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A Journey in Other Worlds

some distance in the woods they saw a dark mass moving rapidly and approaching the
river obliquely. Palms and pine-trees went down before it like straws, while its head was
continually among the upper branches. As the monster neared the lake, the water at the
edges quivered, showing how its weight shook the banks at each stride, while stumps and
tree-trunks on which it stepped were pressed out of sight in the ground. A general exodus
of the other inhabitants from his line of march began; the moccasins slid into the water
with a low splash, while the boa-constrictors and the tree-snakes moved off along the
ground when they felt it tremble, and a number of night birds retreated into the denser
woods with loud cries at being so rudely disturbed. The huge beast did not stop till he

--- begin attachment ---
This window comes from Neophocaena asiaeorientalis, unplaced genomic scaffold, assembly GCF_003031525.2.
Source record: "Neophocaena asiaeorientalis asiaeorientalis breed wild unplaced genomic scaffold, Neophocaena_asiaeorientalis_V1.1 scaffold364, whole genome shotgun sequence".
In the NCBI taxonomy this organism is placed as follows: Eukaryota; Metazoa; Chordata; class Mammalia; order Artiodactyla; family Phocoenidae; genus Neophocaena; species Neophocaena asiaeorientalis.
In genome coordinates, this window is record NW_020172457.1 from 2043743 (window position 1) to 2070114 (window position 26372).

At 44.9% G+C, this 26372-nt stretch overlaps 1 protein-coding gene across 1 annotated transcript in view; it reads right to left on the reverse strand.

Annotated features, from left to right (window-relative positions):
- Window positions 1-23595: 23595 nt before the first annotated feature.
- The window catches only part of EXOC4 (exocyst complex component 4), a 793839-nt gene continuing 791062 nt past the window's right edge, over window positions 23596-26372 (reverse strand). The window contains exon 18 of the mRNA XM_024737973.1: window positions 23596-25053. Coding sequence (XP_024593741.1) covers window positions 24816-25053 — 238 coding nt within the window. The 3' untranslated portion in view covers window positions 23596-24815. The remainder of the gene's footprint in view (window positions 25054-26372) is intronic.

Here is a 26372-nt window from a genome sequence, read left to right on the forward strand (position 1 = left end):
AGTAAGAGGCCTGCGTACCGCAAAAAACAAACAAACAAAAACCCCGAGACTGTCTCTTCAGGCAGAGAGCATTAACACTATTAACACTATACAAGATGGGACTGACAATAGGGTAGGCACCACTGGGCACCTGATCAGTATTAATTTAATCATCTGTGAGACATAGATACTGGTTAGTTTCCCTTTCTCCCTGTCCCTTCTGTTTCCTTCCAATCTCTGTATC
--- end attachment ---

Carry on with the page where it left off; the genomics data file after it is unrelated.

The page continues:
reached the bank, where lie switched his tail, raised his proboscis, and sniffed the air
uneasily, his height being fully thirty feet and his length about fifty. On seeing the raft
and its occupants, he looked at them stupidly and threw back his head.
"He seems to be turning up his nose at us," said Bearwarden. "All the same, he will do
well for breakfast."
As the creature moved, his chest struck a huge overhanging palm, tearing it off as though
it had been a reed. Brushing it aside with his trunk, he was about to continue his march,
when two rifle reports rang out together, rousing the echoes and a number of birds that
screeched loudly.
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